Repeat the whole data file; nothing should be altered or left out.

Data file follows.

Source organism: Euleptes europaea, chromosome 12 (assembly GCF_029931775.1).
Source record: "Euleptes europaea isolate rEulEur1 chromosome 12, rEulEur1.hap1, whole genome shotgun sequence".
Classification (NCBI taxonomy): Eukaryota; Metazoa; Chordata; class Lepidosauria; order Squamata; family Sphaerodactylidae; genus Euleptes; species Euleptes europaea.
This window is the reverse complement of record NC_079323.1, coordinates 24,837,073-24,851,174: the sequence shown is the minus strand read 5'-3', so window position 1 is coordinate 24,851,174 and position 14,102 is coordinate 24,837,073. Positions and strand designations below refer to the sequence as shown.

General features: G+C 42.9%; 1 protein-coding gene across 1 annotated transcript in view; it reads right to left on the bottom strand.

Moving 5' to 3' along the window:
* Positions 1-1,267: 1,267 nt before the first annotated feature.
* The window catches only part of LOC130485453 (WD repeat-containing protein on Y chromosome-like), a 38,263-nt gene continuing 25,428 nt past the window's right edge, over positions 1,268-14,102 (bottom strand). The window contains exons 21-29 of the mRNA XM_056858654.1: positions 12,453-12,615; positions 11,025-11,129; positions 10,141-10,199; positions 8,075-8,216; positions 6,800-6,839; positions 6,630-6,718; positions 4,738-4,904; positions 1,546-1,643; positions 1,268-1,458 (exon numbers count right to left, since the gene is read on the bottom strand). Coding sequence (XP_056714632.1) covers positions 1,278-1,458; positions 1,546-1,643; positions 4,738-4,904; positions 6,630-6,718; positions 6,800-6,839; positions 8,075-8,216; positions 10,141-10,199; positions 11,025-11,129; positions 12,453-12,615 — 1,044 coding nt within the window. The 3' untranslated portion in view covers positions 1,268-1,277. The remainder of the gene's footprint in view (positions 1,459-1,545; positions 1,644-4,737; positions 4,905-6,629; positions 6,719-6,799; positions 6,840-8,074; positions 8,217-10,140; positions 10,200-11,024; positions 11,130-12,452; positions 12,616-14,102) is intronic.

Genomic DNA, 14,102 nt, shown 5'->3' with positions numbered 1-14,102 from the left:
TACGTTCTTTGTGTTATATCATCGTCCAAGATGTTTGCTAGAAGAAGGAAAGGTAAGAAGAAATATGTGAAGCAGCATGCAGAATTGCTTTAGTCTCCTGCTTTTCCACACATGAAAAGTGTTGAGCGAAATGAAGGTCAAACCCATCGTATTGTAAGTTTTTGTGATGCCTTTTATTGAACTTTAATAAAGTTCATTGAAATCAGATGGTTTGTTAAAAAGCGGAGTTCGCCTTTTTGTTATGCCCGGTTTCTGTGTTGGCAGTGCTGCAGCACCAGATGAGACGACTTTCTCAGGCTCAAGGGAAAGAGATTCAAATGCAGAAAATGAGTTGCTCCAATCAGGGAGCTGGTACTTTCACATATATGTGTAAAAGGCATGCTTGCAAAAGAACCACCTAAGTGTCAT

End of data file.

Source organism: Euleptes europaea, chromosome 12 (assembly GCF_029931775.1).
Source record: "Euleptes europaea isolate rEulEur1 chromosome 12, rEulEur1.hap1, whole genome shotgun sequence".
Classification (NCBI taxonomy): Eukaryota; Metazoa; Chordata; class Lepidosauria; order Squamata; family Sphaerodactylidae; genus Euleptes; species Euleptes europaea.
This window is the reverse complement of record NC_079323.1, coordinates 24,837,073-24,851,174: the sequence shown is the minus strand read 5'-3', so window position 1 is coordinate 24,851,174 and position 14,102 is coordinate 24,837,073. Positions and strand designations below refer to the sequence as shown.

General features: G+C 42.9%; 1 protein-coding gene across 1 annotated transcript in view; it reads right to left on the bottom strand.

Moving 5' to 3' along the window:
* Positions 1-1,267: 1,267 nt before the first annotated feature.
* The window catches only part of LOC130485453 (WD repeat-containing protein on Y chromosome-like), a 38,263-nt gene continuing 25,428 nt past the window's right edge, over positions 1,268-14,102 (bottom strand). The window contains exons 21-29 of the mRNA XM_056858654.1: positions 12,453-12,615; positions 11,025-11,129; positions 10,141-10,199; positions 8,075-8,216; positions 6,800-6,839; positions 6,630-6,718; positions 4,738-4,904; positions 1,546-1,643; positions 1,268-1,458 (exon numbers count right to left, since the gene is read on the bottom strand). Coding sequence (XP_056714632.1) covers positions 1,278-1,458; positions 1,546-1,643; positions 4,738-4,904; positions 6,630-6,718; positions 6,800-6,839; positions 8,075-8,216; positions 10,141-10,199; positions 11,025-11,129; positions 12,453-12,615 — 1,044 coding nt within the window. The 3' untranslated portion in view covers positions 1,268-1,277. The remainder of the gene's footprint in view (positions 1,459-1,545; positions 1,644-4,737; positions 4,905-6,629; positions 6,719-6,799; positions 6,840-8,074; positions 8,217-10,140; positions 10,200-11,024; positions 11,130-12,452; positions 12,616-14,102) is intronic.

Genomic DNA, 14,102 nt, shown 5'->3' with positions numbered 1-14,102 from the left:
TACGTTCTTTGTGTTATATCATCGTCCAAGATGTTTGCTAGAAGAAGGAAAGGTAAGAAGAAATATGTGAAGCAGCATGCAGAATTGCTTTAGTCTCCTGCTTTTCCACACATGAAAAGTGTTGAGCGAAATGAAGGTCAAACCCATCGTATTGTAAGTTTTTGTGATGCCTTTTATTGAACTTTAATAAAGTTCATTGAAATCAGATGGTTTGTTAAAAAGCGGAGTTCGCCTTTTTGTTATGCCCGGTTTCTGTGTTGGCAGTGCTGCAGCACCAGATGAGACGACTTTCTCAGGCTCAAGGGAAAGAGATTCAAATGCAGAAAATGAGTTGCTCCAATCAGGGAGCTGGTACTTTCACATATATGTGTAAAAGGCATGCTTGCAAAAGAACCACCTAAGTGTCAT